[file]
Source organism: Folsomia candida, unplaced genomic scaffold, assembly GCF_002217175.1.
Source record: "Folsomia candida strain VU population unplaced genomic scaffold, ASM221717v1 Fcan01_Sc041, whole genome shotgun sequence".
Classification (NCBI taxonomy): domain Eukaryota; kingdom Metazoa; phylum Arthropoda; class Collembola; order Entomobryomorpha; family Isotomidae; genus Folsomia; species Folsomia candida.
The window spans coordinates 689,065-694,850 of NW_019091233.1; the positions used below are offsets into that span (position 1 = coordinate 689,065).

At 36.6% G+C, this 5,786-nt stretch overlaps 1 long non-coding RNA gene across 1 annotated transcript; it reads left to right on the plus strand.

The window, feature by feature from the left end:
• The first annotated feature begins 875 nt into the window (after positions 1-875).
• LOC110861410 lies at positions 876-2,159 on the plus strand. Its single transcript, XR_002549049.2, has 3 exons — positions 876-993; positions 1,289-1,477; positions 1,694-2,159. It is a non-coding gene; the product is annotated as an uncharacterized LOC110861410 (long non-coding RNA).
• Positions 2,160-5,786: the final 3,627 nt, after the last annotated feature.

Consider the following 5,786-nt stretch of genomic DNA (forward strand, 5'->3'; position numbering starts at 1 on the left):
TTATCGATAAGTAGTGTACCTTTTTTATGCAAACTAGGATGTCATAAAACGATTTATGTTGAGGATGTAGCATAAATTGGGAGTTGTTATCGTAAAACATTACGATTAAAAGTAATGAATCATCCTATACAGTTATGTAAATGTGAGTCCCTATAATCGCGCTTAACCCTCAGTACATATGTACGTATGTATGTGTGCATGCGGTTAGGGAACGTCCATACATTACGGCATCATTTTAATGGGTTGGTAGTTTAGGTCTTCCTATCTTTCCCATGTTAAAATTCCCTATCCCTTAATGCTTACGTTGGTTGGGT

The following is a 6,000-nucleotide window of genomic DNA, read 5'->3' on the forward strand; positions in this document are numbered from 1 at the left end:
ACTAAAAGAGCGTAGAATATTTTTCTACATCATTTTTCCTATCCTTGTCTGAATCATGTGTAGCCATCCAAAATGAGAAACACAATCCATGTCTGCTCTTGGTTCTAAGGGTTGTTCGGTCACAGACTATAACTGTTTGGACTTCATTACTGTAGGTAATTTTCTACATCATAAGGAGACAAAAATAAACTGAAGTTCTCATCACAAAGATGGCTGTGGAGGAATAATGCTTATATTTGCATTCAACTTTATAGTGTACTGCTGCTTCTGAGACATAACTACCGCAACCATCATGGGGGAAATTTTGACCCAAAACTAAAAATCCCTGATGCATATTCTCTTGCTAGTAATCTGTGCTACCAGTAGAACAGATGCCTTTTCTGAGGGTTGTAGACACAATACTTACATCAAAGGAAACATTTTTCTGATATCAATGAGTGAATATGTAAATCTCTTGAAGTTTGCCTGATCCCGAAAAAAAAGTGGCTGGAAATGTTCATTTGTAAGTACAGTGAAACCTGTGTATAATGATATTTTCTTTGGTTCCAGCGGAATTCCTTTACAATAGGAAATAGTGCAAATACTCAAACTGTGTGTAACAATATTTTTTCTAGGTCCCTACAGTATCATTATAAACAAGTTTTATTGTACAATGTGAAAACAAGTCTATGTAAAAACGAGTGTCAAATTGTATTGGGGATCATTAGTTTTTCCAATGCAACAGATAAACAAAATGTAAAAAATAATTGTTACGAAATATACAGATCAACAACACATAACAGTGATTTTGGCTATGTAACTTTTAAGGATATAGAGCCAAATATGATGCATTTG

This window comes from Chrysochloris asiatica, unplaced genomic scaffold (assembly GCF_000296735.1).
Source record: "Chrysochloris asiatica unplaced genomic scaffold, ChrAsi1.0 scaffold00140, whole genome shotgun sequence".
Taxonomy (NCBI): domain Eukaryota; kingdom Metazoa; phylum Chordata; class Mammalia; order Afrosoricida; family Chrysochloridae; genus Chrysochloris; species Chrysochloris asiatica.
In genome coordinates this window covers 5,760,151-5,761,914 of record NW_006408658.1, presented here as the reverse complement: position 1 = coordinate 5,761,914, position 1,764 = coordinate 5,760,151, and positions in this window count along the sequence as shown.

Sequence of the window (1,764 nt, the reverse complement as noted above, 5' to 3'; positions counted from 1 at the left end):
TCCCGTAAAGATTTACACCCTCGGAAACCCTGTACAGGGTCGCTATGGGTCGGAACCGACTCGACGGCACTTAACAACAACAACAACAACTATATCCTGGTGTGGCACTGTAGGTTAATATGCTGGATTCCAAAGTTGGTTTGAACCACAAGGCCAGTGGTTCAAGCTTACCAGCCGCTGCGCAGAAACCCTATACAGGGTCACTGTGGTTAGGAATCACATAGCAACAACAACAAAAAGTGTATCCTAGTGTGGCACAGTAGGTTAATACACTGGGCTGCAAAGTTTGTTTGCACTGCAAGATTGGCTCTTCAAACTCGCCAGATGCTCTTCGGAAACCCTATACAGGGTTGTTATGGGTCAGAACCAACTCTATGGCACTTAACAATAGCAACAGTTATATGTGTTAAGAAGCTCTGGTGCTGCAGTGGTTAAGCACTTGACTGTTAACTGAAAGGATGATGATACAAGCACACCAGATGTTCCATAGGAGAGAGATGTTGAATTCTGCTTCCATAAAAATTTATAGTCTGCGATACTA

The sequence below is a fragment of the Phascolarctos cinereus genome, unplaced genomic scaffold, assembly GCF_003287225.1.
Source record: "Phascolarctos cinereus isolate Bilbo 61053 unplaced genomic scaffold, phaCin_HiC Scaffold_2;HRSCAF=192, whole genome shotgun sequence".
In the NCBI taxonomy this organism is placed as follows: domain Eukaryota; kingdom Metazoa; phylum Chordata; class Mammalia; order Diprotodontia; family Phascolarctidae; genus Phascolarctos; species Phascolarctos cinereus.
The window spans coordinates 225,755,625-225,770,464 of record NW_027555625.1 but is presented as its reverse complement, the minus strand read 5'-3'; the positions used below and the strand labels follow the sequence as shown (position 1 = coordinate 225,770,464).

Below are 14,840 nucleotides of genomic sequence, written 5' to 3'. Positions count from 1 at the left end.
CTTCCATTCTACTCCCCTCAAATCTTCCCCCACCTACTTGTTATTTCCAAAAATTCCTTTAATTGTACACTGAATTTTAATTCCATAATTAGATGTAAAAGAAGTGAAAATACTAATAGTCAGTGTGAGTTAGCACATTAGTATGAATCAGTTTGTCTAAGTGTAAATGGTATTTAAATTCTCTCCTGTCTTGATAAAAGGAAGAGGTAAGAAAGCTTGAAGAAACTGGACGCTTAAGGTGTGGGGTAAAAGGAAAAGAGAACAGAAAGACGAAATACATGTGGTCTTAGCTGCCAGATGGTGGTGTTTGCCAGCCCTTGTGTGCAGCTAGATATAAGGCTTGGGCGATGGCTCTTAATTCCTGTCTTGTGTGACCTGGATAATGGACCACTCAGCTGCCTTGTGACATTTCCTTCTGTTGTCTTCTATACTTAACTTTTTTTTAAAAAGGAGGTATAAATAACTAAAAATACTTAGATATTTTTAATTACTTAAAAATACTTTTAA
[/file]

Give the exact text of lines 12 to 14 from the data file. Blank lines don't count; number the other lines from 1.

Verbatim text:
The following is a 6,000-nucleotide window of genomic DNA, read 5'->3' on the forward strand; positions in this document are numbered from 1 at the left end:
ACTAAAAGAGCGTAGAATATTTTTCTACATCATTTTTCCTATCCTTGTCTGAATCATGTGTAGCCATCCAAAATGAGAAACACAATCCATGTCTGCTCTTGGTTCTAAGGGTTGTTCGGTCACAGACTATAACTGTTTGGACTTCATTACTGTAGGTAATTTTCTACATCATAAGGAGACAAAAATAAACTGAAGTTCTCATCACAAAGATGGCTGTGGAGGAATAATGCTTATATTTGCATTCAACTTTATAGTGTACTGCTGCTTCTGAGACATAACTACCGCAACCATCATGGGGGAAATTTTGACCCAAAACTAAAAATCCCTGATGCATATTCTCTTGCTAGTAATCTGTGCTACCAGTAGAACAGATGCCTTTTCTGAGGGTTGTAGACACAATACTTACATCAAAGGAAACATTTTTCTGATATCAATGAGTGAATATGTAAATCTCTTGAAGTTTGCCTGATCCCGAAAAAAAAGTGGCTGGAAATGTTCATTTGTAAGTACAGTGAAACCTGTGTATAATGATATTTTCTTTGGTTCCAGCGGAATTCCTTTACAATAGGAAATAGTGCAAATACTCAAACTGTGTGTAACAATATTTTTTCTAGGTCCCTACAGTATCATTATAAACAAGTTTTATTGTACAATGTGAAAACAAGTCTATGTAAAAACGAGTGTCAAATTGTATTGGGGATCATTAGTTTTTCCAATGCAACAGATAAACAAAATGTAAAAAATAATTGTTACGAAATATACAGATCAACAACACATAACAGTGATTTTGGCTATGTAACTTTTAAGGATATAGAGCCAAATATGATGCATTTG

This window comes from Chrysochloris asiatica, unplaced genomic scaffold (assembly GCF_000296735.1).